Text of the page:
The reality is that the creation of viable financing for agriculture is almost entirely in the hands of government. That does not imply that government must provide the funding (in its bankrupt state it would be unable to do so). But the creation of an enabling environment, which would make ready access to funding for agriculture possible, lies firmly and squarely in government’s hands, and it should not seek to abdicate its responsibility to do so by striving to place the onus upon others. If government would urgently and constructively modify the disastrous agricultural and economic policies which it had myopically pursued for most of the past decade, the financing required to ensure a virile agricultural sector would progressively become readily available.
First and foremost, government needs to adjust its land reform programme and attendant policies for, more than any other factor, those policies are the greatest constraint upon accessing funding for agriculture. As if it did not suffice for the state to destructively expropriate all land in contemptuous disregard for property rights (in many instances for commitments under Bilateral Investment Promotion and Protection Agreements), it then speciously claimed to issue 99-year leases to “new farmers”. However, whilst several thousands received and accepted 99-year lease offer letters, to date only an estimated 128 farmers have actually received written leases, although great numbers have settled on the offered land. Moreover, although the issued leases are stated to last for 99 years, government retains a right to terminate them upon three months’ notice. Thus most of the farmers have no written assurances of continuing occupancy and usage of the land, and the few that do are at risk of losing that occupancy and usage at short notice.
This negative state is markedly worsened by the fact that the rights of occupancy and usage, whether documented by leases or not, are non-transferable. As a result, the farmers cannot avail themselves of their land as collateral security to support borrowings of the working capital that is a prerequisite for the productive usage of the land. This is catastrophic as, on the one hand, lenders invariably require security for funds advanced, and very few of the “new farmers” have any resources which they can utilise as security. If government wishes its land reform to succeed, it must forthwith issue leases to all that it has accorded usage of the land, which leases must endure for 99 years under all circumstances other than in the event of non-remedied defaults by the occupant.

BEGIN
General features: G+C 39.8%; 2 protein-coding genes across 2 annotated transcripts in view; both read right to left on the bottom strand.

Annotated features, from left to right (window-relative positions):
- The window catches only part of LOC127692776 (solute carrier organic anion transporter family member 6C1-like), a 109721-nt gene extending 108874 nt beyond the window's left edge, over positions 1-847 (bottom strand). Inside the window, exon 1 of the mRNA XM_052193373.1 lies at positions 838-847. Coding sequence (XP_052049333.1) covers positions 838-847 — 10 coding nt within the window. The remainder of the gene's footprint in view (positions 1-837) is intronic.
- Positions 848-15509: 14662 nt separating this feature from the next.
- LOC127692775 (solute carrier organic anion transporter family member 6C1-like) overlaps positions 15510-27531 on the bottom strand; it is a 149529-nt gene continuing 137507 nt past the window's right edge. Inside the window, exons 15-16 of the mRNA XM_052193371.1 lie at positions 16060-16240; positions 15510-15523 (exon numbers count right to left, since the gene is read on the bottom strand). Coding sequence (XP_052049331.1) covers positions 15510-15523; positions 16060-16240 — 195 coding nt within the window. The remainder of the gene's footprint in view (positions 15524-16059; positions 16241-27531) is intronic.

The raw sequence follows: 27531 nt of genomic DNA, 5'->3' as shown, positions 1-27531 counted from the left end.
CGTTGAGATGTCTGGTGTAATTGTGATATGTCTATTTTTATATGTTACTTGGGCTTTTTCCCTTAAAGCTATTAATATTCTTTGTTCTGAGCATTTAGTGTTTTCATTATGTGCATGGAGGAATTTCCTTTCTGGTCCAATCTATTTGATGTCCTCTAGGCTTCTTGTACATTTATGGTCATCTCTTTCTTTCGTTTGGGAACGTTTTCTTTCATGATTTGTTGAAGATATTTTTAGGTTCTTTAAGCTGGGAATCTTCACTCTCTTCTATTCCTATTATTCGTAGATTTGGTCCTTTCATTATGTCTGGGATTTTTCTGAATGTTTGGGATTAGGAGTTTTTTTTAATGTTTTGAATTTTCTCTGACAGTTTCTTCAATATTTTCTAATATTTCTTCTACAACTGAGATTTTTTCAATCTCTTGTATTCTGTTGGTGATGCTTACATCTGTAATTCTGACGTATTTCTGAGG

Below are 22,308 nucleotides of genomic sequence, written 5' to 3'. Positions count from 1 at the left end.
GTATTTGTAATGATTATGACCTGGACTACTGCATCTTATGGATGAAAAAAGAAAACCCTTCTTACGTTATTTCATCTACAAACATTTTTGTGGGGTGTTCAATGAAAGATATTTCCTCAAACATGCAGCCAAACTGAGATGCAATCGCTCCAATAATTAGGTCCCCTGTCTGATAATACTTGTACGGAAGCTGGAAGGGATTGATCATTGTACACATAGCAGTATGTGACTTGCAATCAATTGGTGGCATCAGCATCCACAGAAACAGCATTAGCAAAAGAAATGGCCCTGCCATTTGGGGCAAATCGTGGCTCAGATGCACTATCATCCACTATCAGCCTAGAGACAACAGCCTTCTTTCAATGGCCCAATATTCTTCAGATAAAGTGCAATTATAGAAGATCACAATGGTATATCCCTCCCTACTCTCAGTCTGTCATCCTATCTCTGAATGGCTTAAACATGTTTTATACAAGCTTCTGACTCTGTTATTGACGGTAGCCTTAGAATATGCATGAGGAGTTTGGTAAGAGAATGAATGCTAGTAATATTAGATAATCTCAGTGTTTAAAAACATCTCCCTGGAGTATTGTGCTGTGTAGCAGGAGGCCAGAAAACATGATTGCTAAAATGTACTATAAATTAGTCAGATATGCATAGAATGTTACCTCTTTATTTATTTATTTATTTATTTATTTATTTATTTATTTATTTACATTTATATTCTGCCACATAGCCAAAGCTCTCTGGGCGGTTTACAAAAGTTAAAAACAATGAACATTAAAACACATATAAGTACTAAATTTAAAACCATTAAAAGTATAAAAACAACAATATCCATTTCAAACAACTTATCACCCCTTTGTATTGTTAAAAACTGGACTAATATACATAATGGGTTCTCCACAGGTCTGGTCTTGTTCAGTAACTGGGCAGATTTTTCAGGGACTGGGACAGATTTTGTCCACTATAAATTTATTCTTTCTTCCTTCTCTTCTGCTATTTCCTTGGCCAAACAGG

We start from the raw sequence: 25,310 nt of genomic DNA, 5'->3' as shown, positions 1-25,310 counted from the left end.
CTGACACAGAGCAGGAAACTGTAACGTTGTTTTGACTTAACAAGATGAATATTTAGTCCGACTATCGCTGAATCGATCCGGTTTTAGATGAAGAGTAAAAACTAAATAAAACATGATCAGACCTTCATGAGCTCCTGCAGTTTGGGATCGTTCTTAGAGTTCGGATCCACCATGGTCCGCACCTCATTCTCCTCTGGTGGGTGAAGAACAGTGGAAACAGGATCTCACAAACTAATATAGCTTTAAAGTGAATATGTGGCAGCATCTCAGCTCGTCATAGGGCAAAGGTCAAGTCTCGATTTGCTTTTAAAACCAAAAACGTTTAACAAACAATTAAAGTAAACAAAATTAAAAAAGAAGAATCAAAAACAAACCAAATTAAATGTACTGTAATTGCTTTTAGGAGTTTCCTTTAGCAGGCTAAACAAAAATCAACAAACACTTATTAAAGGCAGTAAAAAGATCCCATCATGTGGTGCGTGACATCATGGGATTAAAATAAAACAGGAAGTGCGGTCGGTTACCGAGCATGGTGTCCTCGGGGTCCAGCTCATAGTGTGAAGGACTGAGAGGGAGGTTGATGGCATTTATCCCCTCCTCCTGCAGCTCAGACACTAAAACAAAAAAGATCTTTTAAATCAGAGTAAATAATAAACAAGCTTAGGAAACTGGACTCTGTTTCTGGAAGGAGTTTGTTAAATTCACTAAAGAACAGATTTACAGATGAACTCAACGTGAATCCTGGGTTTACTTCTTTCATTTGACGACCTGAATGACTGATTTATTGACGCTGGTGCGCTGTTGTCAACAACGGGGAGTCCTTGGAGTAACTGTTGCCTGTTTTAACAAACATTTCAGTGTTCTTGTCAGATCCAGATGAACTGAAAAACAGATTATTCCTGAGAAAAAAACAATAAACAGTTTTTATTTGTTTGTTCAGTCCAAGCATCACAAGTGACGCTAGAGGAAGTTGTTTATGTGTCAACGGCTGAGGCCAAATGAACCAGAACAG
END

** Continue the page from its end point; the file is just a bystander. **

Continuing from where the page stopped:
In addition, the leases should be freely transferable and negotiable, save and except for restriction that the recipient must not already be a farm lessor (pursuant to the principle of “one man, one farm”!). If leases are properly documented, of genuine 99-year tenure and capable of cession and transfer, they become tangible collateral to support borrowings. This gives the new farmers some opportunity to obtain desperately needed capital to fund inputs, operating costs and, in some instances, essential farm development and acquisition of equipment and implements.